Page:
During November and December scientists at 32 sites in 20 countries will gather field collections as part of a global experiment to survey biodiversity in litter (the layer of plant debris on the soil surface) and its role in an important ecosystem function, decomposition.
As part of the Global Litter Invertebrate Decomposition Experiment (GLIDE), last August and September the researchers placed mesh bags of leaf litter on the ground of diverse ecosystems, from tropical to boreal forests, and from to savannahs to arctic tundra. Over the next two months they will retrieve a subset of these bags for analysis of global patterns of decomposition and the species involved.
The Chair of GLIDE, Dr. Diana Wall of Colorado State University, USA, expects the study to significantly advance understanding of large-scale distributions of fauna that dwell in soil and litter. Even at small scales, biodiversity in soils and litter is poorly known.
There is not one experimental plot, anywhere in the world, for which all species of soil and litter fauna have been described. The dearth of information on belowground species is partly because of their sheer abundance and diversity.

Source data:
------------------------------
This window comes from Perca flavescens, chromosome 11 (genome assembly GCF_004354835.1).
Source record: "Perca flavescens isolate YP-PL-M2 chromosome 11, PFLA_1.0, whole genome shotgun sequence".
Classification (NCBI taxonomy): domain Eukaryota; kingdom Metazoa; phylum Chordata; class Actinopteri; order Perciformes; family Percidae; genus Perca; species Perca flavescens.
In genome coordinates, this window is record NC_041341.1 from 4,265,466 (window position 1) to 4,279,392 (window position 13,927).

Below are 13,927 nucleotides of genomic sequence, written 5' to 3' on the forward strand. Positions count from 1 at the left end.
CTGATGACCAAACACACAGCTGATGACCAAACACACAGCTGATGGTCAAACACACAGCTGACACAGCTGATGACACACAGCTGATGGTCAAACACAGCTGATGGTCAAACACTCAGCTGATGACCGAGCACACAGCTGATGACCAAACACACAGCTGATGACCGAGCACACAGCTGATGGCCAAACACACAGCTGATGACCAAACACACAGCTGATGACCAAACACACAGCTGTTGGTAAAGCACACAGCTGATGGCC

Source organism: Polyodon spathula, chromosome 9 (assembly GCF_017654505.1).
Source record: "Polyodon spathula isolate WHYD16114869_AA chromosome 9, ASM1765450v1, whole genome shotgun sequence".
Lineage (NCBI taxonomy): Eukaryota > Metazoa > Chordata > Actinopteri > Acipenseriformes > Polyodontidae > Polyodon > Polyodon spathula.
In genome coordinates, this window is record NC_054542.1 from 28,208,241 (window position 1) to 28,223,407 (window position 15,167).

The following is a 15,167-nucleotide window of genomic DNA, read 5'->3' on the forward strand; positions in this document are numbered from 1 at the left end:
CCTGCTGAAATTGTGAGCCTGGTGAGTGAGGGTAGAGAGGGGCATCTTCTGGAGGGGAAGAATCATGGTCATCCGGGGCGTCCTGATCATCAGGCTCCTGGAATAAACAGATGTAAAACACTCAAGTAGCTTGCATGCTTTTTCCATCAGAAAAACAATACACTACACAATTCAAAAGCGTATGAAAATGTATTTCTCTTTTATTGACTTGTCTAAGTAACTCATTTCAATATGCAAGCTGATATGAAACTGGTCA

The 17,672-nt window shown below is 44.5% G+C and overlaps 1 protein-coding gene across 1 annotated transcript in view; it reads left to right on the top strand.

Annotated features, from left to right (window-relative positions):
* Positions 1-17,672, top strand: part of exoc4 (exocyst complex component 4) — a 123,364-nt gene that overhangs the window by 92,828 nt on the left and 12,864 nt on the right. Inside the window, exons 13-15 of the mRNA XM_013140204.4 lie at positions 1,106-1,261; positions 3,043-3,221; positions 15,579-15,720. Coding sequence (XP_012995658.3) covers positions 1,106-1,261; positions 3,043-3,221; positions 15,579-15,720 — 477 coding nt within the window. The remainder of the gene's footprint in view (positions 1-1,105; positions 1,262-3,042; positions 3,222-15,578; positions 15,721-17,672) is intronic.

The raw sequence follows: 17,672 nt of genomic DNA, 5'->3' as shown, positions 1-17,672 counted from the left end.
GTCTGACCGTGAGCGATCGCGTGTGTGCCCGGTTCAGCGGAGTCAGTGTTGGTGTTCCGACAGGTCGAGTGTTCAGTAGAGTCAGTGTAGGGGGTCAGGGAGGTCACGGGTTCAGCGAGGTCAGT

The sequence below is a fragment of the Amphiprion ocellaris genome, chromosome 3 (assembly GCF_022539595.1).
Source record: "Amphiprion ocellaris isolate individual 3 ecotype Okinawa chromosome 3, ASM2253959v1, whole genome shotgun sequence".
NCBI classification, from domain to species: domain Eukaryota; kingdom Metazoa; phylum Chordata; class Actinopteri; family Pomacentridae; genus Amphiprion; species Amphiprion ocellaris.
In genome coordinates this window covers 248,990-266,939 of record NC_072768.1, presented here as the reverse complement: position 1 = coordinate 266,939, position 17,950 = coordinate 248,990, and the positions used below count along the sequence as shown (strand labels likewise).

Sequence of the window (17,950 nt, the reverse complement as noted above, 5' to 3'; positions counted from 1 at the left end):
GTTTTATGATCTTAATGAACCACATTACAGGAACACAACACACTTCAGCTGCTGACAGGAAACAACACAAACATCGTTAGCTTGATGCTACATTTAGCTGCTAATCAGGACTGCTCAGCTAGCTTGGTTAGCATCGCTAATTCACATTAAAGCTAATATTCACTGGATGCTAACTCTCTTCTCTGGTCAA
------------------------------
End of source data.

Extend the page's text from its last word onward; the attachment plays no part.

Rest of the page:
The species diversity of fauna in litter and soil is likely to be orders of magnitude greater than the more familiar biodiversity aboveground, says Wall. Furthermore, there may be hundreds of species and thousands of individuals in a handful of soil or litter. Collecting and identifying such large numbers of species poses an enormous challenge to soil taxonomists.
Additionally, Wall explains, the majority of these species are not visible to the naked eye since they live in dark underground habitats and many are microscopic. As a result, it is estimated that for many soil and litter taxonomic groups less than 10 percent of species have been described scientifically.
Despite limited knowledge about the identity of individual species of soil and litter biota, soil biolog
Contact: Dr. Gina Adams
International Biodiversity Observation Year